Australian citizens may ask for an unusual gift from Queen Elizabeth II as the country’s head of state. However, British nationals ought to pay for this item.

Joe Gamp, a journalist for Express, said that Australians are allowed to ask the Queen for her official portrait as part of the Parliamentary Entities Act of 1990. The act states that Australians can receive nationhood materials, which includes recordings of the National Anthem, a booklet explaining Australia’s flag, and a book a covering the country’s national symbol.

The constituents’ request program also entitles citizens of Australia to have portraits of Her Majesty and Prince Philip. Those who wish to request for the photos need to send an email to their federal MP. The photo of the Queen shows her wearing an Australian coat of arms label pin and a brooch.

In Canada, the Queen’s exact same portrait may be downloaded. But in the United Kingdom, citizens need to purchase it. It is only free in Australia because it is considered as an educational material that is part of the country’s rich history.

MP Rebekha Sharkie revealed that they have received over 25 requests of the Queen’s portrait within the last 12 hours after it was announced that Australians have the right to keep a copy of it.

Tim Watts, an MP in Victoria, said, “I do find this to be comfortably the dumbest part of my job. But be warned youth of Gellibrand: if you request a portrait of Liz, there’s nothing stopping me from sending you some other material in the parcel.”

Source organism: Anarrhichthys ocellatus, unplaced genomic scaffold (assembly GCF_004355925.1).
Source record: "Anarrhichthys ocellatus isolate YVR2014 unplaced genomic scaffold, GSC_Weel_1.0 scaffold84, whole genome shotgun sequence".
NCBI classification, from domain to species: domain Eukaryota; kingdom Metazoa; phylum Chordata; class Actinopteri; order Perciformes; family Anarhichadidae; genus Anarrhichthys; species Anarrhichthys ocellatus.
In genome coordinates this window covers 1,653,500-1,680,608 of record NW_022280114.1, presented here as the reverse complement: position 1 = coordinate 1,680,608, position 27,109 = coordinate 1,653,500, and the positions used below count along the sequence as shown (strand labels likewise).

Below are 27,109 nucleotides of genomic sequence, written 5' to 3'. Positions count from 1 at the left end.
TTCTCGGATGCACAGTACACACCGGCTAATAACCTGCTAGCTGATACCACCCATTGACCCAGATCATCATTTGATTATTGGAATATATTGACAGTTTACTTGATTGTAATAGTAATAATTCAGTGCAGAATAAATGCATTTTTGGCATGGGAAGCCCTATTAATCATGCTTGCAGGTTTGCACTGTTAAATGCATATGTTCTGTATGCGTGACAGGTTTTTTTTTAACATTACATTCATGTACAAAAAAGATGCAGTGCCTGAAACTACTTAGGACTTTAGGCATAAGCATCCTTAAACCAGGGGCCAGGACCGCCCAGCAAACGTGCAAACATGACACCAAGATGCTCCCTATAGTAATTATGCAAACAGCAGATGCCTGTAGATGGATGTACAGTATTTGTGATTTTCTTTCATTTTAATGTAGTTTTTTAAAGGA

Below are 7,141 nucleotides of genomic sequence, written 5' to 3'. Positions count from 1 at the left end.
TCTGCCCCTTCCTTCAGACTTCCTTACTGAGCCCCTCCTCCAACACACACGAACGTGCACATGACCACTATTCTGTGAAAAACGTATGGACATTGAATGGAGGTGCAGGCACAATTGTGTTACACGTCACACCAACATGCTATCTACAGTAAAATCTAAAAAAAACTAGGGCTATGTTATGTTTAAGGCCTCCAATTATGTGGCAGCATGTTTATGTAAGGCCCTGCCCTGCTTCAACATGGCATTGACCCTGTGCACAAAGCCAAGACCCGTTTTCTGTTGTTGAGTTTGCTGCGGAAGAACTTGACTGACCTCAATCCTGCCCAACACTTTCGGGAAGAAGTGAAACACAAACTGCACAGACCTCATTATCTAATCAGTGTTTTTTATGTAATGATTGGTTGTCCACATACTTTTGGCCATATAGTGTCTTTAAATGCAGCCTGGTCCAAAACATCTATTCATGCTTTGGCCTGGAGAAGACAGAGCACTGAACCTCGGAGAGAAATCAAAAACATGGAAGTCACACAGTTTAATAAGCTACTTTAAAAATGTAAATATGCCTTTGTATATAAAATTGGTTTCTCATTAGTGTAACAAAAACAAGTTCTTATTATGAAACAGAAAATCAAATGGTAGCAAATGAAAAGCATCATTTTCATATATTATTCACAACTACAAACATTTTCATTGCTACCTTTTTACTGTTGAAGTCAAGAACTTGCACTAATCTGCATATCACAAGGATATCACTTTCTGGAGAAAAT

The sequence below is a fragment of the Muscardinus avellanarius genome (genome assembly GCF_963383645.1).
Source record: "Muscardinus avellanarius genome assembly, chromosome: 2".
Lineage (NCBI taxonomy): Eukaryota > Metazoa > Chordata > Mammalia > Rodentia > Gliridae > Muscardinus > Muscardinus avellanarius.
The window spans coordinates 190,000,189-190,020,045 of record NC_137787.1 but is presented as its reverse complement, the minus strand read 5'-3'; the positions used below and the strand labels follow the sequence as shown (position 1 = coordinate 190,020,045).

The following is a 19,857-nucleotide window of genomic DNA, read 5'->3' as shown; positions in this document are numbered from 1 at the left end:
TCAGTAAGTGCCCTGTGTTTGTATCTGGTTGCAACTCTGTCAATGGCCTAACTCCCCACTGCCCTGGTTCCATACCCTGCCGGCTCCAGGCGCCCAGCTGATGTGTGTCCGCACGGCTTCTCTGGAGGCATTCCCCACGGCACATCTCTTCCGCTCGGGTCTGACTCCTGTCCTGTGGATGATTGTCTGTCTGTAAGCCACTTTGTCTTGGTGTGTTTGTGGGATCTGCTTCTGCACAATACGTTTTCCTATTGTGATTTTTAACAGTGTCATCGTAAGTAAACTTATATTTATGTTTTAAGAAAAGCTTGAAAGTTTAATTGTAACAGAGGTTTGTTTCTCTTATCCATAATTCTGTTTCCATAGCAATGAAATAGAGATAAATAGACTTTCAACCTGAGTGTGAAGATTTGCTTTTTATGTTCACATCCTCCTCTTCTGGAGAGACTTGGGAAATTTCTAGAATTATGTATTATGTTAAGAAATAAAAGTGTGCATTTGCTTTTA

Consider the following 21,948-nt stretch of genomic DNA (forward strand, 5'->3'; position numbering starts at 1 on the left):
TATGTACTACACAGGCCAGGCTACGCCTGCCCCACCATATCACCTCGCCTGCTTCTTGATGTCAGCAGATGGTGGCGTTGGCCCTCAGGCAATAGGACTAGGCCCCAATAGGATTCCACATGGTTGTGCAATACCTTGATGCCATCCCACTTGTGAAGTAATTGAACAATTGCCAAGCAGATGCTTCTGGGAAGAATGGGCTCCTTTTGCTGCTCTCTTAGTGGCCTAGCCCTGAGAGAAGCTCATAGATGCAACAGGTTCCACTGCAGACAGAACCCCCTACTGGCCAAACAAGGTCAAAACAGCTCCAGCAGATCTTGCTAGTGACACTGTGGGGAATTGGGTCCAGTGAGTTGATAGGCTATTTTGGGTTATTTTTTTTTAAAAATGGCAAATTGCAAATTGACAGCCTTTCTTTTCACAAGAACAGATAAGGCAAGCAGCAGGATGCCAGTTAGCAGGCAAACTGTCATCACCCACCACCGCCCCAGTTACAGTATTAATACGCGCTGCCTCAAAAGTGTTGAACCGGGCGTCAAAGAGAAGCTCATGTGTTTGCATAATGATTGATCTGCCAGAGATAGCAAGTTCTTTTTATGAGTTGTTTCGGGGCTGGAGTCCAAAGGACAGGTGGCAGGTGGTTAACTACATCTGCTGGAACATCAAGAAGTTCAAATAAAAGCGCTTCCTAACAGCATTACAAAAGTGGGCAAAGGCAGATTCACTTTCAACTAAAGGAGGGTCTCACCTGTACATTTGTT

In 2012, MP Bob Brown said, “If there is extra money available, I suggest that it goes to ensuring that Indigenous people in Australia who are being deprived of their first languages be given an education in their first languages and that we stop some first languages going to extinction in this country. I think that might have high priority. However, if there are members opposite who cannot find a picture of Her Majesty, I would be happy to provide them with one.”

Queen Elizabeth II Queen Elizabeth II's portrait is being given for free in Australia. Pictured: Queen Elizabeth IIsmiles as she arrives before the Opening of the Flanders' Fields Memorial Garden at Wellington Barracks on November 6, 2014 in London, England. Photo: Getty Images/Stefan Wermuth - WPA Pool